#10: Allow Access To Our Domain Only

If bot is just making random server scan for all domains, just deny it. You must only allow configured virtual domain or reverse proxy requests. You don’t want to display request using an IP address:

## Only requests to our Host are allowed i.e. nixcraft.in, images.nixcraft.in and www.nixcraft.in
      if ($host !~ ^(nixcraft.in|www.nixcraft.in|images.nixcraft.in)$ ) {
         return 444;

#11: Limit Available Methods

GET and POST are the most common methods on the Internet. Web server methods are defined in RFC 2616. If a web server does not require the implementation of all available methods, they should be disabled. The following will filter and only allow GET, HEAD and POST methods:

## Only allow these request methods ##
     if ($request_method !~ ^(GET|HEAD|POST)$ ) {
         return 444;
## Do not accept DELETE, SEARCH and other methods ##

More About HTTP Methods

  • The GET method is used to request document such as https://amisafe.secops.in/index.php.
  • The HEAD method is identical to GET except that the server MUST NOT return a message-body in the response.
  • The POST method may involve anything, like storing or updating data, or ordering a product, or sending E-mail by submitting the form. This is usually processed using the server side scripting such as PHP, PERL, Python and so on. You must use this if you want to upload files and process forms on server.

#12: How Do I Deny Certain User-Agents?

You can easily block user-agents i.e. scanners, bots, and spammers who may be abusing your server.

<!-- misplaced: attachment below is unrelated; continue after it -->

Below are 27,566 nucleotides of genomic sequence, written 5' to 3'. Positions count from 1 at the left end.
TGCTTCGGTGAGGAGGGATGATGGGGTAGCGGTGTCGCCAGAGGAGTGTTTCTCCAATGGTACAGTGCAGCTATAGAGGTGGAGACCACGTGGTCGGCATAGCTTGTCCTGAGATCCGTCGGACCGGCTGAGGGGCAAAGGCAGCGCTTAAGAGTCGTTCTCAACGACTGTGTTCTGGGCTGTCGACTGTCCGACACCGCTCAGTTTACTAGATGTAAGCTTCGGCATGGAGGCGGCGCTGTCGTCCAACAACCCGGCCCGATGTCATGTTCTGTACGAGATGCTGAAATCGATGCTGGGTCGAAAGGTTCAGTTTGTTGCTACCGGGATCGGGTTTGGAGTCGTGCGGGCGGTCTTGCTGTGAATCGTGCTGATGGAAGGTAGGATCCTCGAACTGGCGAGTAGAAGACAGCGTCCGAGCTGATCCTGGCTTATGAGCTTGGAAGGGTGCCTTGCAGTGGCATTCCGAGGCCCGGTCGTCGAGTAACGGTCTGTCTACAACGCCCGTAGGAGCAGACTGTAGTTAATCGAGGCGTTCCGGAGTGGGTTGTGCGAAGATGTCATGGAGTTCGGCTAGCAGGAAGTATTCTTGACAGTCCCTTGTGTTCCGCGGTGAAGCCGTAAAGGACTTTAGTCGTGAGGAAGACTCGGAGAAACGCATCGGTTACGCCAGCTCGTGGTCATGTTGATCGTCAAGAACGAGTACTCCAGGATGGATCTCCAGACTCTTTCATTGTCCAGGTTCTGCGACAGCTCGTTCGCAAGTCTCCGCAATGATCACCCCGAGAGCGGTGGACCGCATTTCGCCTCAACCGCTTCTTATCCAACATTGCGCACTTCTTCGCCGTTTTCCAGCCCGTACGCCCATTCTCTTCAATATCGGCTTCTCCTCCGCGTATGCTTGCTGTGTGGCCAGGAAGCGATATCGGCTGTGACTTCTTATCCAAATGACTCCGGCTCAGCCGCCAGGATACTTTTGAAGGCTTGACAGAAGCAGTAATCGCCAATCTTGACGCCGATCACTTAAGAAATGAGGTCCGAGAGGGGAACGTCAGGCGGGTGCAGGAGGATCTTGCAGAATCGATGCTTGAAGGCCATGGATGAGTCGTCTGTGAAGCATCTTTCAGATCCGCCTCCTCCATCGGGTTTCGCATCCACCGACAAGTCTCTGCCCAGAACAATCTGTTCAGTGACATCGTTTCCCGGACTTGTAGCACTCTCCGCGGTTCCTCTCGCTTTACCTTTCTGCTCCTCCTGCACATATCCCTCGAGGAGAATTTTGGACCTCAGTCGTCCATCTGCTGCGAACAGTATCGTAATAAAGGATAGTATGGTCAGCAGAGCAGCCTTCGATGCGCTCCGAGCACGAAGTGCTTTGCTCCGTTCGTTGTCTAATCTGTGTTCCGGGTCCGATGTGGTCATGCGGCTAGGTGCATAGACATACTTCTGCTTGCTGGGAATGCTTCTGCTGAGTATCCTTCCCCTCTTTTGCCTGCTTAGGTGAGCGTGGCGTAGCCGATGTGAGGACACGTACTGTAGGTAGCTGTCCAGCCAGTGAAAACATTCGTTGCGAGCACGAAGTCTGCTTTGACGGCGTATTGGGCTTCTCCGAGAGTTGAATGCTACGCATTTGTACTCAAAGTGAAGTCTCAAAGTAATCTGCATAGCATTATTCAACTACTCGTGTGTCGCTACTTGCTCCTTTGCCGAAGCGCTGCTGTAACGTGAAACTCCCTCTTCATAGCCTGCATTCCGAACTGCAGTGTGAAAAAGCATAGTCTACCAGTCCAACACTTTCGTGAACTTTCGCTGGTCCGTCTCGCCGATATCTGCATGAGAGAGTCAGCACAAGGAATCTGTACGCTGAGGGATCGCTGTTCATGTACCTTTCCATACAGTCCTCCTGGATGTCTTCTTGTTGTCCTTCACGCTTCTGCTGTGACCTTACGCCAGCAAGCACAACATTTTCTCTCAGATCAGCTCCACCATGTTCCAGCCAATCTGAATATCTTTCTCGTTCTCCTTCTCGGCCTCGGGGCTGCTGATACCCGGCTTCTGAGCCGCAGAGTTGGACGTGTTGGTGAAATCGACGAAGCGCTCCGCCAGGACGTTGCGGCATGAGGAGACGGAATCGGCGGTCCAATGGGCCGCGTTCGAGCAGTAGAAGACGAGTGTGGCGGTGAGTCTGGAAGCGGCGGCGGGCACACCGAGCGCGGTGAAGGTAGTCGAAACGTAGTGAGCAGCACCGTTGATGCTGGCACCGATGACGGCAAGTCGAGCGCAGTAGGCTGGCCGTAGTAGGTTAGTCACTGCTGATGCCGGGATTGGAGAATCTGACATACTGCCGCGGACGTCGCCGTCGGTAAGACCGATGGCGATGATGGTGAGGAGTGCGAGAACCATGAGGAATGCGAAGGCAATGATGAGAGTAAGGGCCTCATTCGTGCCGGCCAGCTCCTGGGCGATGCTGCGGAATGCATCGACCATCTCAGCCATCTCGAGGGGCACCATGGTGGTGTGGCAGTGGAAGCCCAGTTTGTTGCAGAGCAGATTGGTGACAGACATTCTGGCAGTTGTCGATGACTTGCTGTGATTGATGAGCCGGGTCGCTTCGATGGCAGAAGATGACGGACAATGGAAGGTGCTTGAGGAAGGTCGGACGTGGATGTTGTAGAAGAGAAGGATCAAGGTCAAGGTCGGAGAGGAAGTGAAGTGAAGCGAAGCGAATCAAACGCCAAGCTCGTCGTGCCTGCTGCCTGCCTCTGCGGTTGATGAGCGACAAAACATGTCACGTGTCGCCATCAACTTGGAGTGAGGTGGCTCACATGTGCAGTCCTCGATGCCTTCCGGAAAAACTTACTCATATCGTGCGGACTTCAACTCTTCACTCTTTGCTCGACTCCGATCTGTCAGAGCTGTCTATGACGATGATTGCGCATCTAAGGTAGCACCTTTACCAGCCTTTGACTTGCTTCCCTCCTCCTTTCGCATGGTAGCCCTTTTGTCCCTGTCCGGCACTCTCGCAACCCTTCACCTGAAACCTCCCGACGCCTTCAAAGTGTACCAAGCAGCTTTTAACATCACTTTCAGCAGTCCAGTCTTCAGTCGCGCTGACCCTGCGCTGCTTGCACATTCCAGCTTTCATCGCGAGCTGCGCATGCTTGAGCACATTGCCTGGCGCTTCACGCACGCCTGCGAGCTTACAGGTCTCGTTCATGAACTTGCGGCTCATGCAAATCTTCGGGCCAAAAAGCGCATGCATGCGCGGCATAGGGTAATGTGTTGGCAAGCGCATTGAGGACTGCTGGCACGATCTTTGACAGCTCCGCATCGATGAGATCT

## Block download agents ##
     if ($http_user_agent ~* LWP::Simple|BBBike|wget) {
            return 403;

Block robots called msnbot and scrapbot:

## Block some robots ##
     if ($http_user_agent ~* msnbot|scrapbot) {
            return 403;

#12: How Do I Block Referral Spam?

Referer spam is dangerous. It can harm your SEO ranking via web-logs (if published) as referer field refer to their spammy site. You can block access to referer spammers with these lines.

## Deny certain Referers ###
     if ( $http_referer ~* (babes|forsale|girl|jewelry|love|nudit|organic|poker|porn|sex|teen) )
         # return 404;
         return 403;

#13: How Do I Stop Image Hotlinking?

Image or HTML hot-linking means someone makes a link to your site to one of your images, but displays it on their own site. The end result you will end up paying for bandwidth bills and make the content look like part of the hijacker’s site. This is usually done on forums and blogs. I strongly suggest you block and stop image hot-linking at your server level itself.

# Stop deep linking or hot linking
location /images/ {
  valid_referers none blocked www.example.com example.com;
   if ($invalid_referer) {
     return   403;

Example: Rewrite And Display Image

Another example with link to banned image:

valid_referers blocked www.example.com example.com;
 if ($invalid_referer) {
  rewrite ^/images/uploads.*\.(gif|jpg|jpeg|png)$ http://www.examples.com/banned.jpg last